December 6, 2021

I-League qualifiers: Indian football shows the way as mainstream sports return to India

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With strict protocols in place, the I-League qualifiers begins on Thursday…

The I-League qualifiers, slated to start on Thursday in Kolkata, is set to be an important moment for the entire Indian sporting fraternity in a post-COVID world. 

When Bhowanipore FC’s fixture against FC Bengaluru United at the Vivekananda Yuba Bharati Krirangan kicks off on Thursday afternoon, it will mark the resumption of live sports in India after all sporting activities were brought to a halt by the pandemic back in March. 

To put it simply, October 8 is a big moment not just for Indian football. As such, numerous eyeballs from every corner of the country will be trained on Kolkata as the five teams in contention vie to land a spot in the upcoming I-League.

With even highly popular tournaments like the Indian Premier League (Cricket) being held abroad, it is the humble ‘I-League qualifiers’ that has taken the first step towards the return of normalcy in Indian sports. 

A lot of credit must go to the All India Football Federation (AIFF) and the Indian Football Association (IFA) which governs football in the state of West Bengal for having swung into action in order to make the tournament a possibility. 

Though the Government of India has allowed spectators to attend sporting events with certain relaxations, the I-League qualifiers will be held behind closed doors. And with good reason. 

The pandemic has not eased off in the country and the AIFF and IFA have had to come up with a strategy to ensure the safety of the players, staff and officials during the course of the tournament which acts as a precursor to the I-League which is set to start in December.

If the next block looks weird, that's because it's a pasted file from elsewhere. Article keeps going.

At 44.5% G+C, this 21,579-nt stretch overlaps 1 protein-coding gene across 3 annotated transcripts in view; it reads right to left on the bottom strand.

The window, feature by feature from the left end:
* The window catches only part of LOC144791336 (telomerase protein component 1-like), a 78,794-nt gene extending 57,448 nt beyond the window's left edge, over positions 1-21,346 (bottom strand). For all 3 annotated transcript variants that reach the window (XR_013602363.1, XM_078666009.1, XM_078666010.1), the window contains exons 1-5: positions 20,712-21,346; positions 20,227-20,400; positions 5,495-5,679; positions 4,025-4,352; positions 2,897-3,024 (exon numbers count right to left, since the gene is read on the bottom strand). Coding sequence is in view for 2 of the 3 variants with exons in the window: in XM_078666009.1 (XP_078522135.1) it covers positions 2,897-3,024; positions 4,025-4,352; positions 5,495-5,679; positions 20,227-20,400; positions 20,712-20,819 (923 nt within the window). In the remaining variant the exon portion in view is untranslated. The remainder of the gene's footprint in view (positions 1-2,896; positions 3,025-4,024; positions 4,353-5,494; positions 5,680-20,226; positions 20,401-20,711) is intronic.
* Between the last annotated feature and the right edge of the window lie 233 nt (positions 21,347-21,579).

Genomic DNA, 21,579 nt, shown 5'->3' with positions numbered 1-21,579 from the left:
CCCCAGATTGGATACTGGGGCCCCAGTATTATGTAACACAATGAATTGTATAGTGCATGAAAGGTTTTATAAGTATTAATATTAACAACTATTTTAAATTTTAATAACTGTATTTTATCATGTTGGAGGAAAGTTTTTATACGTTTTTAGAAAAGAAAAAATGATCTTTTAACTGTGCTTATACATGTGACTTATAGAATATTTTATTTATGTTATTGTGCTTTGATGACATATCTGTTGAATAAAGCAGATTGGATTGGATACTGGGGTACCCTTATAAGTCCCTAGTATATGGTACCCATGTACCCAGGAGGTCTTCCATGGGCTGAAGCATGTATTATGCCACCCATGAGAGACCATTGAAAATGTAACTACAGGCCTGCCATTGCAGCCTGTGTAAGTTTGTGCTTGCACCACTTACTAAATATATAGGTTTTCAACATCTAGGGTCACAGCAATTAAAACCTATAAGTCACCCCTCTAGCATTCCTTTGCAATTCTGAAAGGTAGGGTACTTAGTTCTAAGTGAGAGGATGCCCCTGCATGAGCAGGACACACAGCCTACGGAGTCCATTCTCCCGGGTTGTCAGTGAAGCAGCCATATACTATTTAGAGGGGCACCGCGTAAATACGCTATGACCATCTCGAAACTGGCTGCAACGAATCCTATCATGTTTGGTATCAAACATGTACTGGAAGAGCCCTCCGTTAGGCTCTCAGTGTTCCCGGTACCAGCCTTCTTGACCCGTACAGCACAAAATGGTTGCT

Taking inspiration from the various top leagues around the world, the AIFF and IFA have implemented a Bio-Bubble and security protocols that have ultimately helped realise the I-League qualifiers. 

The Chinese Super League, AFC Champions League and many other competitions around the world have adopted this format.

But more importantly, the I-League qualifiers will witness this model being implemented for the first time in India, across all sports, ensuring the tournament will be of interest to all stakeholders across the ecosystem.

Quarantining, virtual training sessions, social distancing measures, isolation from the outside world – it has all been a novel experience for the players and coaches of the teams playing in the I-League qualifiers. 

“Coming into the bubble, the first four days were difficult. Sitting inside the room by ourselves. So we had virtual sessions. We had no one to learn from. Now others are learning from us,” said Yan Law, Mohammedan Sporting head coach in a virtual press conference on Wednesday. 

Despite the challenges, the return of football and sports is vital to not just the players and staff but also numerous others from various walks of life who depend on sports for their livelihoods, as aptly observed by Bhowanipore FC head coach Sankarlal Chakraborty. 

“Great thing is that football is starting. The livelihood of a lot of people depend on this and not just that of players and coaches,” he said. 

Even as the I-League qualifiers provide us with a glimpse of what the ‘new normal’ is, the tournament is also clearing an important path for Indian sports.